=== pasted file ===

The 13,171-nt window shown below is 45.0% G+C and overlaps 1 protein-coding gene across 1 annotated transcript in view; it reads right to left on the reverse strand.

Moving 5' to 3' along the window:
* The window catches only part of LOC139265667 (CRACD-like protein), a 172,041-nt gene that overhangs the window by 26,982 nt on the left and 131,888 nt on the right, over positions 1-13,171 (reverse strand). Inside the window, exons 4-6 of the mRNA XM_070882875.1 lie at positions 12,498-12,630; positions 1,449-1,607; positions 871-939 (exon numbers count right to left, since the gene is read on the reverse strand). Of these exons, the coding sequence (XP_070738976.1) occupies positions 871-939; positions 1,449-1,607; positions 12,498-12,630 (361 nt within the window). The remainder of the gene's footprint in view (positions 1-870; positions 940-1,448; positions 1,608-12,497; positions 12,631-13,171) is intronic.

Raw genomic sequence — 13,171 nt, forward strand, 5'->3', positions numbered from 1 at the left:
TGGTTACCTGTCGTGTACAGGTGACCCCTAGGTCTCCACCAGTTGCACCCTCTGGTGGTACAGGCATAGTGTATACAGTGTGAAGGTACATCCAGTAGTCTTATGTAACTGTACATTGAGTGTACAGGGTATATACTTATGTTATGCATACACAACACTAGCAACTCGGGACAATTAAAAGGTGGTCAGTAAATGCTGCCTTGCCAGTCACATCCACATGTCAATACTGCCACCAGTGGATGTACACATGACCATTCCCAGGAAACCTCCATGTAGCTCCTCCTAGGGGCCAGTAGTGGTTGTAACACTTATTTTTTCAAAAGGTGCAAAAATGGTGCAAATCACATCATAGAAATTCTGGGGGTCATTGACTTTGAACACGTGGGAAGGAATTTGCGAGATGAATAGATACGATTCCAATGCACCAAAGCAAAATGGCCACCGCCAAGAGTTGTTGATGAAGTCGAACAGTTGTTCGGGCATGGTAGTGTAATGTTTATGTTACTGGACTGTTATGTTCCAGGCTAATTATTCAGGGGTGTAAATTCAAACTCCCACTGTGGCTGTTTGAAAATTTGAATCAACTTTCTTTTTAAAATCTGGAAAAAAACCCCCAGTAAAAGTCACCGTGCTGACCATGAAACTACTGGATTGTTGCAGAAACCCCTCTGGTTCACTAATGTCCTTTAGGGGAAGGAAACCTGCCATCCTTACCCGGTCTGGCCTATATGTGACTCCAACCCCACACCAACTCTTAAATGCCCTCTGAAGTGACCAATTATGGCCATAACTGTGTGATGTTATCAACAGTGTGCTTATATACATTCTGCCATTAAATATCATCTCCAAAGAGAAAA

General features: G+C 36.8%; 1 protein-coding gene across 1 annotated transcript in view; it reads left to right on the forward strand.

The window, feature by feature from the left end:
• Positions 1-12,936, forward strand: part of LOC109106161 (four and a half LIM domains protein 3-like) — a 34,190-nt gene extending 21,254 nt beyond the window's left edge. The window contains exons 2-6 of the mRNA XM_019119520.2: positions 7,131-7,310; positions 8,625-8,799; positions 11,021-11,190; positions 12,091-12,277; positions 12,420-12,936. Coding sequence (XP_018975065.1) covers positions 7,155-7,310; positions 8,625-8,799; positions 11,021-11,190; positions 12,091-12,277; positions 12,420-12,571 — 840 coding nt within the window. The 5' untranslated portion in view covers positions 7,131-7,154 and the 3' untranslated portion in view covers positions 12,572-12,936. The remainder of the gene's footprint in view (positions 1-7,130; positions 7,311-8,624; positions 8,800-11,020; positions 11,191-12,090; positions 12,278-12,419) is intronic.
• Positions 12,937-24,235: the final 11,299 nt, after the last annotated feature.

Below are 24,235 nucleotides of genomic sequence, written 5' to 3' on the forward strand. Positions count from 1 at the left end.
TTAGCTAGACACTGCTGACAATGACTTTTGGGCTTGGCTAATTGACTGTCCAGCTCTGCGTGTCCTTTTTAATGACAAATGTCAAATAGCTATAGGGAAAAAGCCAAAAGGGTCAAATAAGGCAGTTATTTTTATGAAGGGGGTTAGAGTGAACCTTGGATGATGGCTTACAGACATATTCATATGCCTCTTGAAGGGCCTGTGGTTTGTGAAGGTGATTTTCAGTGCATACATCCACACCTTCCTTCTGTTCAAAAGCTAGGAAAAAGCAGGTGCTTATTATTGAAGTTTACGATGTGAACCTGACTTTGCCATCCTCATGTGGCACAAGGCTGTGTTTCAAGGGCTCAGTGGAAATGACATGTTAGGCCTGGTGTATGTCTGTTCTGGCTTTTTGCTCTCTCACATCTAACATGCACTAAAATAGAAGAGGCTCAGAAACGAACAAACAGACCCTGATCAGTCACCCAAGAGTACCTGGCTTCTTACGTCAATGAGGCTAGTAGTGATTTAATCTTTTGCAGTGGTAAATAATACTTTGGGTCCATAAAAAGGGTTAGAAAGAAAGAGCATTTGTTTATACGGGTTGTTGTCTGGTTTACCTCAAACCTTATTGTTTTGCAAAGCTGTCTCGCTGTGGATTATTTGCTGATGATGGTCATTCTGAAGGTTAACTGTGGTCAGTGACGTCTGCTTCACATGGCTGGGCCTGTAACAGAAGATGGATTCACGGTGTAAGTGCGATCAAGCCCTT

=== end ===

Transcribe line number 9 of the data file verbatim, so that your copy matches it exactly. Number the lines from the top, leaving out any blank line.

• Positions 12,937-24,235: the final 11,299 nt, after the last annotated feature.